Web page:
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Legislative Update

From the Spring 2000 issue of The News Media & The Law, page 33.

From the Spring 2000 issue of The News Media & The Law, page 33.

The Reporters Committee reports each spring on legislative proposals considered by the U.S. Congress that would affect the Freedom of Information and First Amendment rights of the news media. The report, which is by no means comprehensive, highlights some of the issues raised by lawmakers.

Freedom of Information

A frighteningly broad exemption to the Freedom of Information Act has been proposed by Virginia congressmen Rep. Tom Davies (R-Va.) and Jim Moran (D-Va.), whose constituents include high tech industries near the Washington, D.C., beltway. The Cyber Security Information Act would protect information about the “critical infrastructure” — defined as facilities that, if disrupted, incapacitated or destroyed, would have a debilitating impact on defense, security, prosperity or health.

The measure would allow industry to insist that information it shares with the government for the purpose of combating “cyberattacks” by any source — mischievous teenagers, criminals or foreign governments — would not be subject to the FOI Act. The measure is prompted by fears of private companies that hackers could cripple their operations, coupled with a strong reticence against sharing information about their vulnerabilities with either their competitors or government agencies, and by concerns by the lawmakers that the government would not be privy to the information the companies can provide. The bill apparently also would allow government to share information about defense, law enforcement or international security with trusted private companies, while exempting the same information from FOI disclosures. (H.R. 4262)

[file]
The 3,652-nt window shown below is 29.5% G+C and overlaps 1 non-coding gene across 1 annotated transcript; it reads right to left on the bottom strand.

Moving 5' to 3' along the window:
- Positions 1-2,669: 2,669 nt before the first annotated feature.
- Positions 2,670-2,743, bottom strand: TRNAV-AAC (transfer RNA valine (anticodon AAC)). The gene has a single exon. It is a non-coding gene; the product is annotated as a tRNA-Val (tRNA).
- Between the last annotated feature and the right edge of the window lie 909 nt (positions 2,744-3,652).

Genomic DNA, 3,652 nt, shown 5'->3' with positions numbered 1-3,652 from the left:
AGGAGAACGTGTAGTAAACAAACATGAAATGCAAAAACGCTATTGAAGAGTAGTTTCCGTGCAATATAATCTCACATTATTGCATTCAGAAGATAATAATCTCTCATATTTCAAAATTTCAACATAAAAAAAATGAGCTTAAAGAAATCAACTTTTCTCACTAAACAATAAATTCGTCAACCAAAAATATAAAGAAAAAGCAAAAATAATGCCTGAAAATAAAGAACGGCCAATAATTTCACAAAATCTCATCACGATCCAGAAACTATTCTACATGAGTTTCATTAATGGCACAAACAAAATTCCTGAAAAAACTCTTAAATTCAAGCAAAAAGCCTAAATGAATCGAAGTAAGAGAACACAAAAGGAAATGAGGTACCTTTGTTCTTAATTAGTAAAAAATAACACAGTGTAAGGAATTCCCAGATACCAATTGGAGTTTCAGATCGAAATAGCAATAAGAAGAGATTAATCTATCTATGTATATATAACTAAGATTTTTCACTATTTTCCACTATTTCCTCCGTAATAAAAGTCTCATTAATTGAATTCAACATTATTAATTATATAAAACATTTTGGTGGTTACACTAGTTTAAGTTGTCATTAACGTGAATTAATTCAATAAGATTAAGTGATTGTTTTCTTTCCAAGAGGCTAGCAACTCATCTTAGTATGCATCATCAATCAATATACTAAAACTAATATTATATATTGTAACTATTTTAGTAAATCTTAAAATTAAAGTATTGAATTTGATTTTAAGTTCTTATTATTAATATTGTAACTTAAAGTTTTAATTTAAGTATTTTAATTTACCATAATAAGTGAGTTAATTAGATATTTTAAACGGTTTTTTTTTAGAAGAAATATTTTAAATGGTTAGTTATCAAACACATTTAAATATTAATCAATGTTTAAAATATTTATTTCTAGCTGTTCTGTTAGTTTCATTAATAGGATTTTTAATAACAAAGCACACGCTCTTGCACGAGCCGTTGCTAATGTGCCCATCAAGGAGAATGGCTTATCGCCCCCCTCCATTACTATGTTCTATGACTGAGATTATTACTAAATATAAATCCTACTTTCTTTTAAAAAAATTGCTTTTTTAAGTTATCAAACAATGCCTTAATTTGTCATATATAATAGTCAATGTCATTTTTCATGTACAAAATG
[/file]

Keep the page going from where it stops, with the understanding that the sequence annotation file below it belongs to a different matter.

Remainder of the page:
Fear of the Internet has triggered numerous proposals. The seemingly ominous capability of the Internet to provide information quickly and well — and to make information useful — means to many lawmakers that, down the line, someone might learn something that Congress thinks they should not.

Fear of the Internet prompted passage of “worst-case scenario” legislation in August as Congress back pedaled on the openness requirements of the Clean Air Act of 1990 and voted to prohibit posting of details of the chemical environmental hazards posed by manufacturers. They had been required to let communities know what kinds of manufacturing accidents could occur in a worst-case scenario involving the chemicals they used or produced.

After the Environmental Protection Agency offered to help states make the information public, the FBI warned that terrorists might seek out and use the information and cause mass destruction. Congress enacted the Chemical Safety Information, Site Security and Fuels Regulatory Relief Act to prevent Internet access. The new law exempts the information from the FOI Act for one year while directing EPA to post new rules restricting information access.